My grandpa on my dad's side was a cop during the segregation era (in other words, as racist as they come). His racism (as he's explained it to me, albeit without realizing it) comes from two things: (A) a tradition of racism (as a country and as a community during that time), and (B) his experience as a cop. His work dealt primarily with tracking stolen vehicles, and he's told me about several confrontations with black people that were trying to ship stolen property or resist/flee arrest. That alone doesn't explain racism, of course --- there's probably a third factor, (C) extrapolation, wherein he makes blanket judgments about all black people based on his experience with a few. Since I personally find it hard to believe that he only ever had problems with black people, given that he was a cop for over 20 years.
Racism of every kind has probably always existed in some form or another in most societies throughout human history; however, the meme of American black-on-white "reverse racism" has historically been an issue of reprisal against institutionalized white racism. Since the white establishment was, for a long time, seemingly hell-bent on driving blacks out of "their system," black communities really had no choice but to bond together as a defense mechanism, and so as a result, both blacks and whites were socially pressured into a sort of "tribal" thinking, minimizing their positive interactions with each other (while drawing attention to their negative interactions) and creating images within each community of the other based more on word-of-mouth and memetic thinking rather than real experience, leading to whites thinking that blacks were all racist against whites, and blacks thinking in turn that whites were all racist against blacks. This creates a mutual distrust which leads both sides to jump the gun and accuse the other of being racist quite easily, sometimes at the drop of a hat (as you will hear "white rights activists" sometimes do).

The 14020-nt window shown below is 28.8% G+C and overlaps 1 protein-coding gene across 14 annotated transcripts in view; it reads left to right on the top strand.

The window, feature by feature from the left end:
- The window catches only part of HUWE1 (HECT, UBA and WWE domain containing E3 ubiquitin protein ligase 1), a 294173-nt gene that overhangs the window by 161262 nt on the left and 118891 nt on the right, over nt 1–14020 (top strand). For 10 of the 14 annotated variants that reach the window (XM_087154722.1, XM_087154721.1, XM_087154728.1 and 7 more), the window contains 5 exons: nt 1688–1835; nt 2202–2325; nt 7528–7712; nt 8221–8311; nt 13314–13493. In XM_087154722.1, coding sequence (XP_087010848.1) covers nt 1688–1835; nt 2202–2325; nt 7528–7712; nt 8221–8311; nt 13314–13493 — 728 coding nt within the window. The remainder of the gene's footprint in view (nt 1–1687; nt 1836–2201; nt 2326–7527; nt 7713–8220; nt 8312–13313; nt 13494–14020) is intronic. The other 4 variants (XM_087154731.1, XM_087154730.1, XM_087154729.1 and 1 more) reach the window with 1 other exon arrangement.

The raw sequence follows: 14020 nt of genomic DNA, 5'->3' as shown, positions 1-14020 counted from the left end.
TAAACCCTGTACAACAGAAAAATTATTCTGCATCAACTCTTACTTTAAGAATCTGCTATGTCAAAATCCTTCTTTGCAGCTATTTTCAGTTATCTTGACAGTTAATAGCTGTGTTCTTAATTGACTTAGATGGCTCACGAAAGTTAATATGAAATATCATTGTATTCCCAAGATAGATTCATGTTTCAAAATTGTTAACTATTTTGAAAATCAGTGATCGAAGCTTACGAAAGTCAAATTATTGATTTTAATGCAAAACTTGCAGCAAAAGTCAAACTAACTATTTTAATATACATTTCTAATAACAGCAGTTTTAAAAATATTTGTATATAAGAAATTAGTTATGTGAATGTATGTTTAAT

For all the things that I never did
For all the places I never was
For all the people I never stopped
But there was nothing I could do..."